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The Driverless Car Fom Google

We’ve already heard of Volkswagen and General Motors experimenting towards driverless cars, and now Google has joined in.

Google? What the search engine?

Yes indeed. Their involvement stemmed from their camera cars travelling around the world taking pictures of people’s front yards.

But now this technology has gone a lot, lot further.

We have already seen some embryonic “driverless” options move into production – adaptive cruise control is one example, but that’s nothing compared with the latest on road research.

Google seems to be a step ahead of the rest, though, as they are working with Stamford University and a talented engineering team headed by Sebastian Thrun who was the co-inventor of Google’s street mapping cameras.

They have five Toyota Prius cars and have logged nearly a quarter of a million kilometres in varied road conditions in California, including the winding streets of San Francisco.

Thrun has a very personal motivation in all of this, having lost a close friend in an auto accident when they were teenagers. He explains his motivation and shows some vivid pictures of the driverless cars in motion in this YouTube clip.

It’s very impressive, as it seems to be able to handle all conditions, city back streets, freeways, night and daytime traffic and some pretty fancy obstacle courses at racing speeds.

But will it happen?

One thing’s for certain, there are plenty of pluses – better use of road space, much improved traffic flows, less stress (if you can stand being in the passenger seat with no driver) and better use of time.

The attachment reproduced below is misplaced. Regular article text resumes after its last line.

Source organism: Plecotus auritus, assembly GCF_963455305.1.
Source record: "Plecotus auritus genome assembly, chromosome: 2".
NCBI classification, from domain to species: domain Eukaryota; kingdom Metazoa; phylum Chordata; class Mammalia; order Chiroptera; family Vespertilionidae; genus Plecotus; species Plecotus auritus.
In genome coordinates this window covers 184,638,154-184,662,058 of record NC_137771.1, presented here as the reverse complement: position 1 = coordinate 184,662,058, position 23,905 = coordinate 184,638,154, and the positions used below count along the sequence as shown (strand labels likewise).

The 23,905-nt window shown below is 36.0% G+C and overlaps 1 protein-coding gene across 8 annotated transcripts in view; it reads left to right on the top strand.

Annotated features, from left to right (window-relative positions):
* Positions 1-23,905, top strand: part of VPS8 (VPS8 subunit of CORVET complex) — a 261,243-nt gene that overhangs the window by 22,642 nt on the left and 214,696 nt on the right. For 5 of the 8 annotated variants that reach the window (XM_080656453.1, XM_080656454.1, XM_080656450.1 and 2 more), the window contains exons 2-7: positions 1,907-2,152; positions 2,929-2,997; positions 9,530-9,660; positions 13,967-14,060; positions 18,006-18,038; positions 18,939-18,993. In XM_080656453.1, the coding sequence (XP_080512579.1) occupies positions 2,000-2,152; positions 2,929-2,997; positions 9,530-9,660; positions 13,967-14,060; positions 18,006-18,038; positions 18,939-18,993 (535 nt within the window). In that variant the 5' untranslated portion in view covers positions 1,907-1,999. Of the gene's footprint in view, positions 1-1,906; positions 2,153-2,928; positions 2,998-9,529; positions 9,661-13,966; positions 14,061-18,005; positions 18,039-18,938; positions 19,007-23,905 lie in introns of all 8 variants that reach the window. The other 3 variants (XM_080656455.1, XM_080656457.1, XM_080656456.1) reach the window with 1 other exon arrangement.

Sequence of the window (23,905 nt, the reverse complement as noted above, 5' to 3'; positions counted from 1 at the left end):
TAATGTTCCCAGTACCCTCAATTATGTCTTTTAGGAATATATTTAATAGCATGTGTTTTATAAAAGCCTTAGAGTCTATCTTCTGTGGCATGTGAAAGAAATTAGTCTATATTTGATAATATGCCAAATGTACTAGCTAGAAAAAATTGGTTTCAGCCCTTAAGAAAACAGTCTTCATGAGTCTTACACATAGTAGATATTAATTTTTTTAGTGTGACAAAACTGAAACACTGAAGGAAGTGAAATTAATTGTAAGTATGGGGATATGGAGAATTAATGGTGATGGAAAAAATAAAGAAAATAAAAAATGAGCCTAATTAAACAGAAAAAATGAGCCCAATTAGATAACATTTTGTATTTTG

But what if there’s a glitch – a software failure, a bug in the system? Can you imagine the mayhem?

Sadly there are many road fatalities everyday, but it only needs one to occur from a software malfunction to put a big question mark on the whole project.

What do you think? Will it happen in our lifetime? Can you sit back and have nobody drive?

9 comments

  1. Graham Moore says:

    This could be a great boon for hire by the hour cars. Book the car on the website and it could drive to your address from its local base. Then if you have a period of time when it is not needed to could drive itself off to another job.

    I love taking the train to rural Victoria for a weekend away, but unless you can find accommodation within walking distance of the railway station it is not possible. A car based at the station that could be hired to drive the 5 or 10 km to your ultimate destination and then return to the station for the next passenger would be great.

    May 26th, 2011 at 12:34 pm

  2. Richard Denton says:

    Yes. The issue of confidence in a driver less car is solely dependent on the way and the accuracy of the machine. Sitting in the car for an hour or two in various traffic/road conditions would soon show if the machine was truly worthy of human replacement. It would be just like sitting as a passenger with a human driver, you can soon tell if he/she is a competent safe and accurate driver or not. A test with the machine would reveal the answer pretty darn quickly whether or not it was safe and competent. So my answer is YES if the machine shows it is as good as a competent human.

    May 26th, 2011 at 1:09 pm

  3. Margaret Hilder says: